[+] Inflectional properties

Plurals of -es formations are in –en, e.g. zangeressensingers, tovenaressensorceresses, prinsessenprincesses, voogdessenguardians. The -esse allomorph also allows for plural in -es: secretaressessecretaries, bibliothecaresseslibrarians, in the former case this is most frequent variant.

[+] Input restrictions

The base of -es derivations is either simplex (voogd-esguardian, prins-esprincess, baron-esbaroness) or a deverbal derived noun in -aar or -er (formations that take feminizing -ster by default, (De Haas and Trommelen 1993)) e.g. lerares (< leraarteacher), zondares (< zondaarsinner), tovenares (< tovenaressorcerer), middelares (< middelaarmediator).

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x

Geographical person names in -aar or -er never take -es, so no *Antwerpenares next to Antwerpen-aarsomeone from the city of Antwerp or *Texelares next to Texel-aarsomeone from the isle of Texel, nor *Schiedammeres next to Schiedam-ersomeone from the city of Schiedam or *Vlielanderes next to *Vlieland-ersomeone from the isle of Vlieland. Instead, a derivation in -e from the pertinent adjective is used for the female inhabitant name: Antwerps-e, Texels-e, Schiedams-e, Vlielands-e.

[+] Semantic properties

Formations with the suffix -es denote female function names: voogdesfemale guardian is the counterpart of voogdguardian.

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x

There are still traces of the historical (French) dichotomy between high register -es(se) and lower -eres(se) in current Dutch, cf. forms like (upper class) voogdesguardian, prinsesprincess with (down to earth) leraresteacher, zangeressinger (see Etymologiebank). Certain forms in -esse are attested as well, such as baronessebaroness next to baronesbaroness, eigenaresseowner next to eigenaresowner. In general, the longer forms sound more solemn and archaic(Haeseryn 1997).

In the case of secretaresseoffice assistant, a semantic change has occurred: the word refers to a job with less status (and salary) than that of a (vrouwelijke) secretarisfemale secretary. In the double form tekenaarstersomeone who draws vs. tekenaresprofessional female draftsman, semantic specialization has occurred.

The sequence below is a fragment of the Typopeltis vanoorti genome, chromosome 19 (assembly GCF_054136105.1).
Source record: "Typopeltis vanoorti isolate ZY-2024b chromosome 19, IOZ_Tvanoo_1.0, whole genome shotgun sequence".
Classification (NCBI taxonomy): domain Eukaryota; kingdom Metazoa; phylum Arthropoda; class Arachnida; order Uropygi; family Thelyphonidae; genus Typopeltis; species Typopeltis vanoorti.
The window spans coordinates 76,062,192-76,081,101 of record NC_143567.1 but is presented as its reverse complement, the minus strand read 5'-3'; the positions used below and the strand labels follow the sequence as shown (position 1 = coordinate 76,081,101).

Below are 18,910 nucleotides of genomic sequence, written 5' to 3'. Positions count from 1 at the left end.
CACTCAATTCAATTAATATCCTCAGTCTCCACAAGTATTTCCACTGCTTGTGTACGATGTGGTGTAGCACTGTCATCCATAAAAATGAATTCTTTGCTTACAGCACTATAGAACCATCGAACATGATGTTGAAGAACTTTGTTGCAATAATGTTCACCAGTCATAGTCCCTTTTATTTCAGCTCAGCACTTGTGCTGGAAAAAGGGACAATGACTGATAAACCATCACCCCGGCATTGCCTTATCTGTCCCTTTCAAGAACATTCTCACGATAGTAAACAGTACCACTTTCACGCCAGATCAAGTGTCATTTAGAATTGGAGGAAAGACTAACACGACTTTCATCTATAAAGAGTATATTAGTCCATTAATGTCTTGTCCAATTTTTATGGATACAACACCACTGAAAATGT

[+] Morphological potential

-es formations can be input to diminutive formation (zangeresjesmall/cute female singertovenaresjesmall sorceress) (those in -esse cannot, apart from attested secretaresje < secretaressesecretary), but not to other derivational processes. In compounds, they can function both as left-hand and right-hand part, as illustrated by onderwijzeressenhandschriftfemale teacher's handwriting and gymnastiekleraresfemale gymnastics teacher, respectively.

References:
  • Booij, Geert2002The morphology of DutchOxfordOxford University Press
  • Haas, Wim de & Trommelen, Mieke1993Morfologisch handboek van het Nederlands. Een overzicht van de woordvormingSDU Uitgeverij
  • Haas, Wim de & Trommelen, Mieke1993Morfologisch handboek van het Nederlands. Een overzicht van de woordvormingSDU Uitgeverij
  • Haeseryn, Walter, Romijn, Kirsten, Geerts, Guido, Rooij, Jaap de & Toorn, Maarten C. van den1997Algemene Nederlandse spraakkunstGroningenNijhoff
  • Heemskerk, José & Zonneveld, Wim2000UitspraakwoordenboekHet Spectrum
  • Philippa, Marlies, Debrabandere, Frans, Quak, Arend, Schoonheim, Tanneke & Sijs, Nicoline van der2003-2009Etymologisch Woordenboek van het NederlandsAmsterdam University Press
  • Zonneveld, Wim1986De morfologie van de mens: de vrouwProeven van TaalwetenschapTABU226-234